# Python – Numbers, Booleans, None

## Types of Numbers

There are three types used to represent numbers in Python; these are integers types, floating point numbers and complex numbers.

**Integers**or**int**are whole numbers that do not need to have a fractional element- Real numbers are represented as
**floating point numbers**(or**floats**) which involves representing the digits before and after the decimal point **Complex numbers**are an extension of real numbers in which all numbers are expressed as a sum of a real part and an imaginary part. Python has built-in support for complex numbers, which are written using the engineering notation; that is the imaginary part is written with a j suffix, e.g. 3 + 1j.

## Integers

All integer values, no matter how big or small are represented by the integer (or int) type in Python 3. For example:

x = 3 print(x) print(type(x)) x = 987654321000000000000000000000000000000000000000000000000000001 print(x) print(type(x))

Above code will produce output as,

3 <class 'int'> 987654321000000000000000000000000000000000000000000000000000001 <class 'int'>

This makes it very easy to work with integer numbers in Python. Unlike some programming languages such as C# and Java have different integer types depending on the size of the number and conversions need to be done from small to large numbers in some situations.

## Floating Point Numbers

Real numbers, or floating point numbers, are represented as floats in Python.

Python represents floating point numbers using a decimal point to separate the whole part from the fractional part of the number, for example:

fuel_price = 75.99 print(fuel_price ) print(type(fuel_price ))

Above code snippet produces output as,

75.99 <class 'float'>

## Complex Numbers in Python

A complex number is defined by a real part and an imaginary part and has the form a + bi (where i is the imaginary part and a and b are real numbers):

The letter ‘j’ is used in Python to represent the imaginary part of the number, for example:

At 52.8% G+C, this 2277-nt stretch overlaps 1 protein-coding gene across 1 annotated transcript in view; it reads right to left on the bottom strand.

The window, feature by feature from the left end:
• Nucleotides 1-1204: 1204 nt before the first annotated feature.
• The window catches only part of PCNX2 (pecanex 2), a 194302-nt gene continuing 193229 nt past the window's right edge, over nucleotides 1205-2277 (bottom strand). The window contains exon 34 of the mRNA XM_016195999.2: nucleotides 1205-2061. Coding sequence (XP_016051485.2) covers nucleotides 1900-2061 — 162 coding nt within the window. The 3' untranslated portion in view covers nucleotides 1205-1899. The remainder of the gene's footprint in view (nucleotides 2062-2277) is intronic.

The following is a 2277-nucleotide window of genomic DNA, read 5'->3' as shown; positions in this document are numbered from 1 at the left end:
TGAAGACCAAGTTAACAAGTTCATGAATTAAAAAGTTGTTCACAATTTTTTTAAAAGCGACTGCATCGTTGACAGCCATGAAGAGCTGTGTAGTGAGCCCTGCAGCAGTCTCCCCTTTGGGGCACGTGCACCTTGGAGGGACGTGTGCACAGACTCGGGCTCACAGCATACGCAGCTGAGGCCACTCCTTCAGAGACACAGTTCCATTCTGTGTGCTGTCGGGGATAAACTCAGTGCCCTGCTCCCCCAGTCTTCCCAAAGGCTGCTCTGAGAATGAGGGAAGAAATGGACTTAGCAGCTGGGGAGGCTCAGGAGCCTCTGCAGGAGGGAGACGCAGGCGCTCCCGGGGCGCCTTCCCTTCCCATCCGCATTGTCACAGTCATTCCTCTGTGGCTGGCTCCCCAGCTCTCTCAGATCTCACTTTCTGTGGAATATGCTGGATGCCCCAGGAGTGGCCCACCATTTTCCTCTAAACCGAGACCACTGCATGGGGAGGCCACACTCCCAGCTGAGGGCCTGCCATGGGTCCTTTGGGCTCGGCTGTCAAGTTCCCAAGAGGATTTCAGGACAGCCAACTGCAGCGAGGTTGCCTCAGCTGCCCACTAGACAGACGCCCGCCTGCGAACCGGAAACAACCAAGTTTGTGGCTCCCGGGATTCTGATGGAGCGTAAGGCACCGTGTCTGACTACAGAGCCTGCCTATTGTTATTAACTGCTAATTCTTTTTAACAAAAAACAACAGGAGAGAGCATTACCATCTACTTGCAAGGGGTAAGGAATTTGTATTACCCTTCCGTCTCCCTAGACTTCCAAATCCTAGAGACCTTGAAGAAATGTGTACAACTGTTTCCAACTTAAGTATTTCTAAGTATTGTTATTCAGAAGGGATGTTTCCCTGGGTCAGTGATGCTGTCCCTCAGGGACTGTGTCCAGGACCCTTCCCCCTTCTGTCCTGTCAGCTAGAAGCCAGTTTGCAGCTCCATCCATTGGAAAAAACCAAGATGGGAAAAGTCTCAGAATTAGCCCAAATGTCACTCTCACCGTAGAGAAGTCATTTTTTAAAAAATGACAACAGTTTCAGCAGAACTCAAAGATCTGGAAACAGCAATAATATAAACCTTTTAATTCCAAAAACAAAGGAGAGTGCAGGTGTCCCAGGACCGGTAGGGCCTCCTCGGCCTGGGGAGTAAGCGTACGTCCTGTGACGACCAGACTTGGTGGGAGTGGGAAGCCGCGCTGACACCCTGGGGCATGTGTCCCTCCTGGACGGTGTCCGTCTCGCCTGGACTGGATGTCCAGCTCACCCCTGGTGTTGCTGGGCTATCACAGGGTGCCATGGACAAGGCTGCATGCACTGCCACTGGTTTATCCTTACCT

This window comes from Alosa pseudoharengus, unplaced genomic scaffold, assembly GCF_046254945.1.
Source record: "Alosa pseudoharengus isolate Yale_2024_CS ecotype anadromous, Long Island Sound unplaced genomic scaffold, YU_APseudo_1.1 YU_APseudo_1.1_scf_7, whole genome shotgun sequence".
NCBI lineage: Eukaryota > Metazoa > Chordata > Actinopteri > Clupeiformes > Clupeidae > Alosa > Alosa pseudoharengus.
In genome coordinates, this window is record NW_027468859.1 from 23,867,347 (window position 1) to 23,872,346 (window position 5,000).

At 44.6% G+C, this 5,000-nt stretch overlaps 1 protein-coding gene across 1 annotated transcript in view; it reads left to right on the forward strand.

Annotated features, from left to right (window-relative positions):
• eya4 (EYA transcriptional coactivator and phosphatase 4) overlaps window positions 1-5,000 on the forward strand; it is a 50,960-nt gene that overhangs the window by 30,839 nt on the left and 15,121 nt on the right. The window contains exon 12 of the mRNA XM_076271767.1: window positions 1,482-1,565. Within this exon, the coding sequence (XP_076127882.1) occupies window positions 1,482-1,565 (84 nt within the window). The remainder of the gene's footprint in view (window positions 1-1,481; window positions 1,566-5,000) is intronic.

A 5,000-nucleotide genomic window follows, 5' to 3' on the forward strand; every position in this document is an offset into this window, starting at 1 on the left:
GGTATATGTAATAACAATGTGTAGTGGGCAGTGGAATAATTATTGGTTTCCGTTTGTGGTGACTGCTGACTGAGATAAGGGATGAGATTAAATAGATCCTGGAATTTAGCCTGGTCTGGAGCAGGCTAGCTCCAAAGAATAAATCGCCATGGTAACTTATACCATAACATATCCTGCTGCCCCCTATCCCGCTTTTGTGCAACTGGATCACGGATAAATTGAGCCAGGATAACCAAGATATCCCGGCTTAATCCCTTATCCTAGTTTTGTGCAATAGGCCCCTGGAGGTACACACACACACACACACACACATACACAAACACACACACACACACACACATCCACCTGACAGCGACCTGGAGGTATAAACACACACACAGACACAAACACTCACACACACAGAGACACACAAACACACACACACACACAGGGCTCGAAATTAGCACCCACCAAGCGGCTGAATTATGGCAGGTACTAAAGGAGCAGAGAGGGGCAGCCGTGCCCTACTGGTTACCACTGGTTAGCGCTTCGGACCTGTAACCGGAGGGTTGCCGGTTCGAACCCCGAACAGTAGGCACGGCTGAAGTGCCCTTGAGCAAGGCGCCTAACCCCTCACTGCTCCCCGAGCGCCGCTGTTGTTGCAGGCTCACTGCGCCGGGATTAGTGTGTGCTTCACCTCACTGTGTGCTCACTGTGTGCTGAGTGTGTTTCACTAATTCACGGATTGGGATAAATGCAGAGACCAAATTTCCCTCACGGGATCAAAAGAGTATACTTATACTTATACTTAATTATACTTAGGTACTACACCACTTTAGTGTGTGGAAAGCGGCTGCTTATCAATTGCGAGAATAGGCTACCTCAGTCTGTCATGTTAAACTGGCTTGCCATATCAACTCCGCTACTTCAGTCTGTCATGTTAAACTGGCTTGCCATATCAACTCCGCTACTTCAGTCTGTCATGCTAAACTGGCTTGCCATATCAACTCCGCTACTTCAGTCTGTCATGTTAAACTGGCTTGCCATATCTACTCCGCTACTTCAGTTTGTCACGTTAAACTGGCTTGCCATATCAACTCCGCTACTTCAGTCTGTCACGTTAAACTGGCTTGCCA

real_number = 1j img_number = 2j print('real_number :', real_number, ', img_number :', img_number ) print(type(real_number)) print(real_number.real) print(real_number.imag)

Above code snippet produces output as,

real_number: 1j , img_number: 2j <class 'complex'> 0.0 1.0

## Boolean Values

Python supports another type called Boolean; a Boolean type can only be one of **True or False** (and nothing else).

Note that these values are **True (with a capital T) and False (with a capital F)**; true and false in Python are not the same thing and have no meaning on their own.

The equivalent of the int or float class for

Booleans is bool.

The following example illustrates storing the two Boolean values into a variable all_ok:

all_ok = True print(all_ok) all_ok = False print(all_ok) print(type(all_ok))

Above code snippet produces output as,

True False <class 'bool'>

## None Value

Python has a special type, the None Type, with a single value, None.

This is used to represent null values. It is not the same as False, or an empty string or 0; it is a non-value. It can be used when you need to create a variable but don’t have an initial value for it. None type can be tested using **‘is’ and ‘is not’**, for example:

winner = None print(winner is None) print(winner is not None)

Above code snippet produces output as,

True False

### Conclusion

In this article, we saw about integers, floating point, complex numbers, boolean and a special type as None in Python.

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